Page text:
Talk about the ultimate, “Leave me alone” tactic, right?
Although they are typically loners, these rays tend to live in small groups that move with the tide (i.e. they’ll move to shallower waters when the tide rises and back out into deeper waters when the tide recedes). They are usually observed in sandy areas, but also seen around shipwrecks. Here, they scavenge for mollusks, crabs, shrimp, worms and small fish.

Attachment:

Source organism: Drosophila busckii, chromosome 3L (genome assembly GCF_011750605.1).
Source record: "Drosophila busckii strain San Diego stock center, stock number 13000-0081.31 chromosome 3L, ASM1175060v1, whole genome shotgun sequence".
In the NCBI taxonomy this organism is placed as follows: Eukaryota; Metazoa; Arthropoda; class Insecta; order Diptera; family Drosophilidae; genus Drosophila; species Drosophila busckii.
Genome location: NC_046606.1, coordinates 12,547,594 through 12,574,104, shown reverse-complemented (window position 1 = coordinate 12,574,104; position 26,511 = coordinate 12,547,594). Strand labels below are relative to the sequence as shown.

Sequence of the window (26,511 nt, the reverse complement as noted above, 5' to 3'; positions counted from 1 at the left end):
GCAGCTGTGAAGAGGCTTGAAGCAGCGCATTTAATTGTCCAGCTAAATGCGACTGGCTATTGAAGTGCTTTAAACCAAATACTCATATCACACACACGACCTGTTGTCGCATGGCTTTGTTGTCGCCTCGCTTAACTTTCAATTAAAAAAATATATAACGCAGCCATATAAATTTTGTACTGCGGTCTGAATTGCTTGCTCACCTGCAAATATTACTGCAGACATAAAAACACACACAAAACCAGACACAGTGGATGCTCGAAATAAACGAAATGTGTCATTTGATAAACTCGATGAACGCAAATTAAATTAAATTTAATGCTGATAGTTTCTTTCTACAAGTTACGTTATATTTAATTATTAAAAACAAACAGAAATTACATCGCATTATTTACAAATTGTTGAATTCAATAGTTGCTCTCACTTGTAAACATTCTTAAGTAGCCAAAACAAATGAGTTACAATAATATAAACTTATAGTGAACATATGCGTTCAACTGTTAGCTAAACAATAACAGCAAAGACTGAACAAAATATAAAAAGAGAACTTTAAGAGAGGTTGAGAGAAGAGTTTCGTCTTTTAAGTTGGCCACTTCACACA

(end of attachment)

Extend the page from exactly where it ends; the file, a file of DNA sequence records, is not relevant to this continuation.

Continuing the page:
Other than humans, the predator these rays fear most is the hammerhead shark. But when you look like a fluorescent pancake, who can blame ‘em?
Due to their slow reproduction, and how attractive they look to humans for the aquarium market (protip: these rays don’t do well in captivity), bluespotted ribbon tail rays are assessed by the IUCN as “Near Threatened” (NT).
We think this ray is absolutely beautiful! What do you think?